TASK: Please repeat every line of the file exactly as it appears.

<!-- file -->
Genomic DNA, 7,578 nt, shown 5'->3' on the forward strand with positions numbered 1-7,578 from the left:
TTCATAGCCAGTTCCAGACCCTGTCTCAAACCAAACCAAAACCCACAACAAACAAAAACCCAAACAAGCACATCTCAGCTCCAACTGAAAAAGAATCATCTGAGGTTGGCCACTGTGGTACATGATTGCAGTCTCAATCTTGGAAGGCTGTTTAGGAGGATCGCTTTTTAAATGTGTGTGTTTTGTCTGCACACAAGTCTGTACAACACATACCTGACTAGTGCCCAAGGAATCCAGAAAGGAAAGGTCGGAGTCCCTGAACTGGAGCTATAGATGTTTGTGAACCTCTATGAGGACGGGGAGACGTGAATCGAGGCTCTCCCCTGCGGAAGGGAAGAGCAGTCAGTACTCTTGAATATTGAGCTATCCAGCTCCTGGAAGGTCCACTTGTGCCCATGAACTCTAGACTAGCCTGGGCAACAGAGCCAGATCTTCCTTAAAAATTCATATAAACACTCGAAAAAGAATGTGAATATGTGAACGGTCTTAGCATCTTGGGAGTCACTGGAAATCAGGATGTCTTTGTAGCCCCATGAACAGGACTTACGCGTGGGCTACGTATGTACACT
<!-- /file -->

Genomic DNA, 7,578 nt, shown 5'->3' on the forward strand with positions numbered 1-7,578 from the left:
TTCATAGCCAGTTCCAGACCCTGTCTCAAACCAAACCAAAACCCACAACAAACAAAAACCCAAACAAGCACATCTCAGCTCCAACTGAAAAAGAATCATCTGAGGTTGGCCACTGTGGTACATGATTGCAGTCTCAATCTTGGAAGGCTGTTTAGGAGGATCGCTTTTTAAATGTGTGTGTTTTGTCTGCACACAAGTCTGTACAACACATACCTGACTAGTGCCCAAGGAATCCAGAAAGGAAAGGTCGGAGTCCCTGAACTGGAGCTATAGATGTTTGTGAACCTCTATGAGGACGGGGAGACGTGAATCGAGGCTCTCCCCTGCGGAAGGGAAGAGCAGTCAGTACTCTTGAATATTGAGCTATCCAGCTCCTGGAAGGTCCACTTGTGCCCATGAACTCTAGACTAGCCTGGGCAACAGAGCCAGATCTTCCTTAAAAATTCATATAAACACTCGAAAAAGAATGTGAATATGTGAACGGTCTTAGCATCTTGGGAGTCACTGGAAATCAGGATGTCTTTGTAGCCCCATGAACAGGACTTACGCGTGGGCTACGTATGTACACT